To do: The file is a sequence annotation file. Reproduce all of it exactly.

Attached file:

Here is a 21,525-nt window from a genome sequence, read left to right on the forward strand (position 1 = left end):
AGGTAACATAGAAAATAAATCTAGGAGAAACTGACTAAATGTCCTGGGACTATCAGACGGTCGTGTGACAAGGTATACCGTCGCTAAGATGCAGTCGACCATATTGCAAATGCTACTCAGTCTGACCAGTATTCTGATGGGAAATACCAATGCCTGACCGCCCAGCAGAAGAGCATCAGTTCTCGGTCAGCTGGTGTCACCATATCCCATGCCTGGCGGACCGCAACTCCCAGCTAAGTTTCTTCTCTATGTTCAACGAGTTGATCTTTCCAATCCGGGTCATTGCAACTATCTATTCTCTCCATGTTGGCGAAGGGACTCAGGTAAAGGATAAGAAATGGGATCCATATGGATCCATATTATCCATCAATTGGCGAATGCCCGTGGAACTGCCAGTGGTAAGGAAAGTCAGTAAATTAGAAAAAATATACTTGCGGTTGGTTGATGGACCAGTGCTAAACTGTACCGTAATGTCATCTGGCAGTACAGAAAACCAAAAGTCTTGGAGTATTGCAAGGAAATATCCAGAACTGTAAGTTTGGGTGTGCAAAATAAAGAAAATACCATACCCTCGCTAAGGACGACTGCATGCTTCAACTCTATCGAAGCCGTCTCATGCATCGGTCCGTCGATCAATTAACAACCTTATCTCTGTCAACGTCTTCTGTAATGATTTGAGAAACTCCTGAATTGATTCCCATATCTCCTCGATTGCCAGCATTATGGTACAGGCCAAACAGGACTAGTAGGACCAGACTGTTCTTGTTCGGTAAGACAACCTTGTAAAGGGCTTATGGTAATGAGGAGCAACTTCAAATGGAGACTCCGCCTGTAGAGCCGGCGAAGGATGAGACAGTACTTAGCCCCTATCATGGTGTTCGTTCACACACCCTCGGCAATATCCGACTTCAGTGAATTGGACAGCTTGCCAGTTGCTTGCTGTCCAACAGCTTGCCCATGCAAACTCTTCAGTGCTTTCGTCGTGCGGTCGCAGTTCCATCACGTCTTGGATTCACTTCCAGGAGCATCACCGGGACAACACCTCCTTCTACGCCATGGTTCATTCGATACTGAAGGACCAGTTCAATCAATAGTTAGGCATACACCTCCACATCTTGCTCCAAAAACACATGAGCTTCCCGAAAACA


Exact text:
Here is a 21,525-nt window from a genome sequence, read left to right on the forward strand (position 1 = left end):
AGGTAACATAGAAAATAAATCTAGGAGAAACTGACTAAATGTCCTGGGACTATCAGACGGTCGTGTGACAAGGTATACCGTCGCTAAGATGCAGTCGACCATATTGCAAATGCTACTCAGTCTGACCAGTATTCTGATGGGAAATACCAATGCCTGACCGCCCAGCAGAAGAGCATCAGTTCTCGGTCAGCTGGTGTCACCATATCCCATGCCTGGCGGACCGCAACTCCCAGCTAAGTTTCTTCTCTATGTTCAACGAGTTGATCTTTCCAATCCGGGTCATTGCAACTATCTATTCTCTCCATGTTGGCGAAGGGACTCAGGTAAAGGATAAGAAATGGGATCCATATGGATCCATATTATCCATCAATTGGCGAATGCCCGTGGAACTGCCAGTGGTAAGGAAAGTCAGTAAATTAGAAAAAATATACTTGCGGTTGGTTGATGGACCAGTGCTAAACTGTACCGTAATGTCATCTGGCAGTACAGAAAACCAAAAGTCTTGGAGTATTGCAAGGAAATATCCAGAACTGTAAGTTTGGGTGTGCAAAATAAAGAAAATACCATACCCTCGCTAAGGACGACTGCATGCTTCAACTCTATCGAAGCCGTCTCATGCATCGGTCCGTCGATCAATTAACAACCTTATCTCTGTCAACGTCTTCTGTAATGATTTGAGAAACTCCTGAATTGATTCCCATATCTCCTCGATTGCCAGCATTATGGTACAGGCCAAACAGGACTAGTAGGACCAGACTGTTCTTGTTCGGTAAGACAACCTTGTAAAGGGCTTATGGTAATGAGGAGCAACTTCAAATGGAGACTCCGCCTGTAGAGCCGGCGAAGGATGAGACAGTACTTAGCCCCTATCATGGTGTTCGTTCACACACCCTCGGCAATATCCGACTTCAGTGAATTGGACAGCTTGCCAGTTGCTTGCTGTCCAACAGCTTGCCCATGCAAACTCTTCAGTGCTTTCGTCGTGCGGTCGCAGTTCCATCACGTCTTGGATTCACTTCCAGGAGCATCACCGGGACAACACCTCCTTCTACGCCATGGTTCATTCGATACTGAAGGACCAGTTCAATCAATAGTTAGGCATACACCTCCACATCTTGCTCCAAAAACACATGAGCTTCCCGAAAACA